I have always felt a commitment to be responsible, to follow the path of dharma, to pursue justice and promote pluralism, which is why I’ve always served my community—whether as a PTA mom, a local official, or a state legislator. Standing up for my neighbors and constituents, especially the vulnerable and underserved, is such an important and rewarding part of my job.
I want to engage my constituents and the young people of Michigan in democracy. Democracy is about dialogue and finding common ground, but that means giving everyone a seat at the table and an opportunity to contribute. Future leaders, especially women and girls, need to see people like them in prominent roles, and need to be trained on creating dialogue in their communities. I’m honored to be in a position where I can teach the next generation about leadership and make our government more accessible, understandable, and transparent for them.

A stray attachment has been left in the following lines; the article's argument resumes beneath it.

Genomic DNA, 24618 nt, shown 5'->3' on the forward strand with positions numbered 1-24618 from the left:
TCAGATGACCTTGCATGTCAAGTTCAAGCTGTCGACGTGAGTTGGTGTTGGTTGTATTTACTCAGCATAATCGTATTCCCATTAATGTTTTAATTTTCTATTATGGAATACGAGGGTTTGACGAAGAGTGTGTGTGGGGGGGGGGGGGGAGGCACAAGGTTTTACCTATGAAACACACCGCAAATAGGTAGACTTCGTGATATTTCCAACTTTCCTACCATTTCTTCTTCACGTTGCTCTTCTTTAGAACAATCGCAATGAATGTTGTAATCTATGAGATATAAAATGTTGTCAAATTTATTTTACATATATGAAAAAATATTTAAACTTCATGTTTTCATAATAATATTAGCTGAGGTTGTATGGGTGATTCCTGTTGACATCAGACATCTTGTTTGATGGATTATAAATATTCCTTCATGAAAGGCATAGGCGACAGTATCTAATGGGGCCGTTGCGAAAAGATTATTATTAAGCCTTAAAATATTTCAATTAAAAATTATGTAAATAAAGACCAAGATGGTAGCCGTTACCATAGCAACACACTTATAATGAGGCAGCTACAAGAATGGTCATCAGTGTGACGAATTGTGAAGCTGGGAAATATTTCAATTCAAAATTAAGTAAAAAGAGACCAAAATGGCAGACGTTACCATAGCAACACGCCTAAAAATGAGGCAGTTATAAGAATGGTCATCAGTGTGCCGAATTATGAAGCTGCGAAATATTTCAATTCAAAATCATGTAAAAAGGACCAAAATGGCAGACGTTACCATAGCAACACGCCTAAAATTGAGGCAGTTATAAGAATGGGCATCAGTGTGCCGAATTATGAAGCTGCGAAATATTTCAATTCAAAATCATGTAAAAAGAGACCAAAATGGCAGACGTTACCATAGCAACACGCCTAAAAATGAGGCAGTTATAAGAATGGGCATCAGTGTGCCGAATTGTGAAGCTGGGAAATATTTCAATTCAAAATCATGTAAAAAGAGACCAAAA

I believe women are essential to changing the way our government works and is perceived. At a time of so much division, we build relationships, seek out multiple perspectives on issues, take a grassroots approach to community engagement, and earn trust through hard work. Finding common ground is key to making policy that creates opportunity for all, and women leaders have demonstrated that it’s one of the things we do best.